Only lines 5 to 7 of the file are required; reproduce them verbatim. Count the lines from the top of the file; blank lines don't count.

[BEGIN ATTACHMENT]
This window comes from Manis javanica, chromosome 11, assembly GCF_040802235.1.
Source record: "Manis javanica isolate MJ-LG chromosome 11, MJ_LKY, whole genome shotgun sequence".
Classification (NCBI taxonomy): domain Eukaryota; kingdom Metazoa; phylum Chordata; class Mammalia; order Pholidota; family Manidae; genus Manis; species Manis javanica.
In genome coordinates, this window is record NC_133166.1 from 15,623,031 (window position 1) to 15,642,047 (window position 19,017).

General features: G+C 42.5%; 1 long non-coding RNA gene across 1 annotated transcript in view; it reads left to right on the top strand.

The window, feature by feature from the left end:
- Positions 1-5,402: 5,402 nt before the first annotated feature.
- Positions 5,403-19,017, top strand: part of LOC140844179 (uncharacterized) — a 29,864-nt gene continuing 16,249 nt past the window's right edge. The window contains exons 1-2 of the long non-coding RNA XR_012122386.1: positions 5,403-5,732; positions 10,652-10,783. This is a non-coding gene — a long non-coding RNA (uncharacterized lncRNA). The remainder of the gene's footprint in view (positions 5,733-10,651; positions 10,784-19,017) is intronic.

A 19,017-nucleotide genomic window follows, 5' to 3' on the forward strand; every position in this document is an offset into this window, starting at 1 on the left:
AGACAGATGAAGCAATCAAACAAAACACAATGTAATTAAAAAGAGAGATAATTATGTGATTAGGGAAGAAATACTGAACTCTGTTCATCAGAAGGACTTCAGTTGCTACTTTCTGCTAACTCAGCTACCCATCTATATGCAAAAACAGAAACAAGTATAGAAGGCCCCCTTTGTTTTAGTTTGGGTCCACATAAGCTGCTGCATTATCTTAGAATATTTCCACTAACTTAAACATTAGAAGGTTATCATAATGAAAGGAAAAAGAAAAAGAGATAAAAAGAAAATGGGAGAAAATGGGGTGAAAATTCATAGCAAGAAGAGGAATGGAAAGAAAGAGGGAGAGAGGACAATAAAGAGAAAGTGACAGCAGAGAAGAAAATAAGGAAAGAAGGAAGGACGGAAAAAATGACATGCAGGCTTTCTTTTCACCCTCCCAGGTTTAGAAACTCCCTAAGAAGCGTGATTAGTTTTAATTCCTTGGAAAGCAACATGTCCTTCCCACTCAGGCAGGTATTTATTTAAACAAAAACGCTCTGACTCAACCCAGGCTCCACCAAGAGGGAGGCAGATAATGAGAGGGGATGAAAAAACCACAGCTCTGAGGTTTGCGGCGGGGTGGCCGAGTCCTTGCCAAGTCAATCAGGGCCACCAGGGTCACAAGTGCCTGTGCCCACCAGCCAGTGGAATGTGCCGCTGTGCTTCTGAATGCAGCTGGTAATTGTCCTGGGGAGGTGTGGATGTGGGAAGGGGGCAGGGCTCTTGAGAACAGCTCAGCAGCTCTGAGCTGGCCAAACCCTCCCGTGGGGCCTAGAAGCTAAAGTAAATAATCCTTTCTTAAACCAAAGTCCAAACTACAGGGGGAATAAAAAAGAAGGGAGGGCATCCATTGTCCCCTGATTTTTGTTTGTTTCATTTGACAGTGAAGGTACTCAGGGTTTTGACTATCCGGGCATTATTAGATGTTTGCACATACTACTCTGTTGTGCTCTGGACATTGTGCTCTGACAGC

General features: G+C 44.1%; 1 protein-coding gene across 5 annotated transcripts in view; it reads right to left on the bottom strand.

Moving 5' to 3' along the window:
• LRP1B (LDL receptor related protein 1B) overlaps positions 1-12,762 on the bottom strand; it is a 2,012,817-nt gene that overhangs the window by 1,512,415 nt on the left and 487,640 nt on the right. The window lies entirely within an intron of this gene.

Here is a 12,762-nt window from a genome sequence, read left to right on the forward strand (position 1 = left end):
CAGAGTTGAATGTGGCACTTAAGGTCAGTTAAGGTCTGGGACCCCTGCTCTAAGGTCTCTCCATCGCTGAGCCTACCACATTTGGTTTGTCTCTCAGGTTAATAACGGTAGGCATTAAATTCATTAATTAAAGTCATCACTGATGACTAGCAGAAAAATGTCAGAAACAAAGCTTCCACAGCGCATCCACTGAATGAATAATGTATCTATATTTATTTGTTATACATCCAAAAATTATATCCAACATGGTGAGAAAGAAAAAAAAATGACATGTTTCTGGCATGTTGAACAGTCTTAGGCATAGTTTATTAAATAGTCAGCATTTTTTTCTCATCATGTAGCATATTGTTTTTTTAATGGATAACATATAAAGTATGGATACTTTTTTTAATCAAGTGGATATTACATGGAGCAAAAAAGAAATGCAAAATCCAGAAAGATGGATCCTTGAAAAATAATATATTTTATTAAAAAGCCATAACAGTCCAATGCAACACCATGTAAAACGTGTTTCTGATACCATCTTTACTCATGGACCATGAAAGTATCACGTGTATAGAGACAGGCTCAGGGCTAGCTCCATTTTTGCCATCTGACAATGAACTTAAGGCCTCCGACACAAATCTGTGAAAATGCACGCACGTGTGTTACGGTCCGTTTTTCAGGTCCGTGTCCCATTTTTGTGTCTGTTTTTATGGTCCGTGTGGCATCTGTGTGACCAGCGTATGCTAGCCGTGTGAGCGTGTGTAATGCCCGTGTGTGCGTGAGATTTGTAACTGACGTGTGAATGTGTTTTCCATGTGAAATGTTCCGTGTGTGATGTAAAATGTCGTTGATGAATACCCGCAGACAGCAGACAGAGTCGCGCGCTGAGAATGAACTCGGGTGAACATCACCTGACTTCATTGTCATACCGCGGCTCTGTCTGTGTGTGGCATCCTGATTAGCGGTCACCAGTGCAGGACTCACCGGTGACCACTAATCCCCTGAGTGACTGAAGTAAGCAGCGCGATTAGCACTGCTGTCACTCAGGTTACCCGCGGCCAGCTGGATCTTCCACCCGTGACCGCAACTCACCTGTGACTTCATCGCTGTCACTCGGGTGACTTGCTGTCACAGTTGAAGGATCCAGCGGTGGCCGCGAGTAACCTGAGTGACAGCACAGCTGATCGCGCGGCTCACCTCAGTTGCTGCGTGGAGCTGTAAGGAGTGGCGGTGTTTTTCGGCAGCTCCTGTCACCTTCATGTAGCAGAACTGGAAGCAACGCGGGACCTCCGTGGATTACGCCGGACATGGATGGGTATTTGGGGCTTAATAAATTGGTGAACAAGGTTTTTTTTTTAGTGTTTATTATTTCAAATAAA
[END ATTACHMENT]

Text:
General features: G+C 42.5%; 1 long non-coding RNA gene across 1 annotated transcript in view; it reads left to right on the top strand.

The window, feature by feature from the left end:
- Positions 1-5,402: 5,402 nt before the first annotated feature.